The organization of herbaria is essential to their function, and goes hand in hand with the naming of specimens. Placing related plants next to each other in the collection facilitates the discovery of relationships and the exploitation of shared properties. During a tour of the Economic Botany Collection at Kew as part of the recent International Conference of Historical Geographers, our guides described how knowing the genus of plants allowed economic botanists to explore alternatives in times of shortages, or to discover species better suited to the diverse climatic and soil conditions of different parts of the British Empire. The Economic Botany Collection is unusual in that it stores both preserved plant samples, such as the seeds of the rubber tree (Hevea brasiliensis), and a variety of end products, which demonstrate the range of industrial applications of the tree’s sap.
While necessarily located in strictly-controlled indoor spaces, herbaria and similar collections like “avian archives”  provide windows into the diverse environments of scientific practice, the politics of collection and exchange, and the importance of preservation to scientific research. Botany, as the science of plant life, isn’t confined to the field, laboratory, or herbarium. It brings together a diverse collection of places, people, and plants in an attempt to know a little bit more about the more-than-human world.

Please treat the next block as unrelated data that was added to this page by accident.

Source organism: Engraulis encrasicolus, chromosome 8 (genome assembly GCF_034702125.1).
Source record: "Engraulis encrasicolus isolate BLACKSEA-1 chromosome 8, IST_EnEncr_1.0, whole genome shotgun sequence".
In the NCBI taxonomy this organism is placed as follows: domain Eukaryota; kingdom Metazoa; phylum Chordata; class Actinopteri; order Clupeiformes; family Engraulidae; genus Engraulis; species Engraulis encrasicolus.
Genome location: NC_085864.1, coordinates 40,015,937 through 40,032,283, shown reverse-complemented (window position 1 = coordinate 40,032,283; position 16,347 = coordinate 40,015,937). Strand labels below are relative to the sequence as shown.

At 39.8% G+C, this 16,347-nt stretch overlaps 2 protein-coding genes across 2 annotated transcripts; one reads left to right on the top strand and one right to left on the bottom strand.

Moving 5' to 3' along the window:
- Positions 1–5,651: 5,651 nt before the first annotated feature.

Thomas Gieryn’s account of the “discovery” of composting in India by British scientists is illustrative. See “Hybridizing Credibilities: Albert and Gabrielle Howard Compost Organic Waste, Science, and the Rest of Society,” in Cultural Boundaries of Science: Credibility on the Line. Chicago: University of Chicago Press, 1999. (Anyone else?)
 See, for example, Richard Drayton, Nature’s Government: Science, Imperial Government, and the “Improvement” of the World. New Haven: Yale University Press, 2000.
 Bruno Latour, Pandora’s Hope: Essays on the Reality of Science Studies. Cambridge, MA: Harvard University Press, 1999: 34.
 During a tour of the NVPH, Will Knight and I asked our guide to open a cabinet marked “historical,” in which Parr Traill’s specimens were stored, unbeknownst to the herbarium’s staff!
 See, for example, Kirsten Greer, “Geopolitics and the Avian Imperial Archive: The Zoogeography of Region-Making in the Nineteenth-Century British Mediterranean” (paywall). Annals of the Association of American Geographers May 2013 (103.6).